Over 25 years, Edmonton Community Foundation has grown, but its mandate remains
Every year, Edmonton Community Foundation (ECF) receives dozens of notes, cards and e-mails of appreciation. In fact, there are probably few people in Edmonton who haven’t been touched by the foundation. Many just don’t know it. From reusable plates bought by the Edmonton Folk Music Festival in 1991 – you can still see ECF’s logo on the plates today – to a recent $1.5 million loan (through the Social Enterprise Fund) that has supported CKUA’s new home on Jasper Avenue, ECF has helped hundreds of organizations over the past 25 years.
Groups ranging from the Seniors’ Association of Greater Edmonton to the Bissell Centre, the John Howard Society and the Citadel Theatre have benefitted from ECF grants. “We certainly get lots of thank you notes and various kinds of appreciation,” says current CEO Martin Garber-Conrad, noting the foundation has had to encourage recipients not to send plaques or gifts of thanks.
When former Edmonton Police Chief, Doug McNally, became CEO of ECF in 1995, the six-year-old organization had just two full-time staff, including McNally, and held only “a handful of funds.”
The nature of endowment giving means even a modest donation to ECF will continue to give for generations because donations are invested, and the investment returns provide support for the community.
Today, as the organization celebrates its 25th anniversary, its funds have grown to more than $400 million and the foundation’s historic office houses 16 full-time and three part-time employees. The foundation acts as a steward between donors and Edmonton charities and, in 25 years, it has allocated more than $150 million into the community.
The nature of endowment giving means even a modest donation to ECF will continue to give for generations because donations are invested, and the investment returns provide support for the community. When invested in a permanent endowment fund, an initial donation of $50,000, for example, will grant as much as the initial amount in about 20 years.
While ECF has grown substantially in the last quarter century, at its core it does exactly what it did 25 years ago. “It’s changed in that it’s larger, but I don’t know that the core of the foundation has ever changed,” says former chair Karen Platten, who has been involved with the organization for 18 years in various volunteer roles. Currently she serves as chair of Wills Week.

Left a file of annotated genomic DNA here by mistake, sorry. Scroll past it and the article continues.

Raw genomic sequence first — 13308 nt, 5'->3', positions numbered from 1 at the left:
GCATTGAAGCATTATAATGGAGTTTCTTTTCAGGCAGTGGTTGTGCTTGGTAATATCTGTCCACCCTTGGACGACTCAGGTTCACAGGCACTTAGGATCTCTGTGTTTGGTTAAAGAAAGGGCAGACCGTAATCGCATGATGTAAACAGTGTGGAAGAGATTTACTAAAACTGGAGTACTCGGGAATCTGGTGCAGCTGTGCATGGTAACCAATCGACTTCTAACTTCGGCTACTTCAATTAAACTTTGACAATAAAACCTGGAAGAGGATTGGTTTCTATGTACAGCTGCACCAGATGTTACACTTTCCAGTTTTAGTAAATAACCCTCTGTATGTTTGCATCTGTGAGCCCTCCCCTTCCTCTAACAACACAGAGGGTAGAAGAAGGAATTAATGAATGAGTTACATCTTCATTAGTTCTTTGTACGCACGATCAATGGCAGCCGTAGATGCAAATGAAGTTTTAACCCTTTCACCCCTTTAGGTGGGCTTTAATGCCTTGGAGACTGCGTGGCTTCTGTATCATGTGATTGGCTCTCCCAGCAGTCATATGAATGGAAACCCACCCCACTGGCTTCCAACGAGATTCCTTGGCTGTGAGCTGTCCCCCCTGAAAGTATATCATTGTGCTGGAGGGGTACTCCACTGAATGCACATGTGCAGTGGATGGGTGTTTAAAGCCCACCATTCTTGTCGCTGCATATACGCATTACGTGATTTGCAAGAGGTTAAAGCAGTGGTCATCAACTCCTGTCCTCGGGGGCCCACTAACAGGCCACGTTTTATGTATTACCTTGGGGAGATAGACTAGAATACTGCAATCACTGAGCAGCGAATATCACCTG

Twenty-five years ago, a combined $15 million donation from the Poole and Stollery families enabled the organization to move from idea into operation.
McNally says his decade as CEO of the organization was punctuated by one common theme – growth. “It was an exciting 10 years,” he says. Programs including Wills Week (a public service in which estate lawyers volunteer their time to present seminars on wills) and the Belcourt Brosseau Mtis Awards Fund (a scholarship program for Mtis students that’s doled out more than $4.5 million in awards) were established. As the organization and its funds grew, McNally says the foundation also decided to remove a $30,000 cap limiting grant amounts payable, thus enabling ECF to better respond to pressing community needs, everything from poverty to young parents.
Garber-Conrad took over as CEO in 2005 and says the organization has only continued to grow. “The growth enabled us to do so much more in the community,” he says. In 2007, ECF introduced Foundation Directed Initiatives (FDI) as a way to support high priority projects through multi-year funding. Through the FDI, “rather than sitting and waiting for grant applications to come in, we use our knowledge of what’s going on in the community to actually reach out and initiate grants,” Garber-Conrad explains.
Through FDI, ECF has helped the Terra Centre for Teen Parents develop their services for young dads, engaging them more fully in their children’s lives. They were also able to extend drop-in hours at the Bissell Centre and help the Seniors’ Association of Greater Edmonton address the needs of seniors.
Garber-Conrad believes the FDI will be a focus going forward, as will a youth program that was launched in 2011 and the Alberta Enterprise Venture Fund, introduced in 2013. The Venture Fund is a way for the foundation to invest its capital in projects ranging from poverty to cultural initiatives and is a unique model in Alberta and Canada. “I think if we look back 10 or 20 years from now, we’re going to see this (Venture Fund) as one of the major changes in the history of the foundation that made it even more impactful,” says Carman McNary, current chair of the board.
Garber-Conrad says in the future the organization will focus on reaching a new generation of donors and continue to spend time and energy getting to better know the community’s ever-evolving needs. “As we build the community fund and social finance capacity of the foundation, we will have the ability to respond to things in the next 25 years that even those of us here now wouldn’t have thought of,” he says.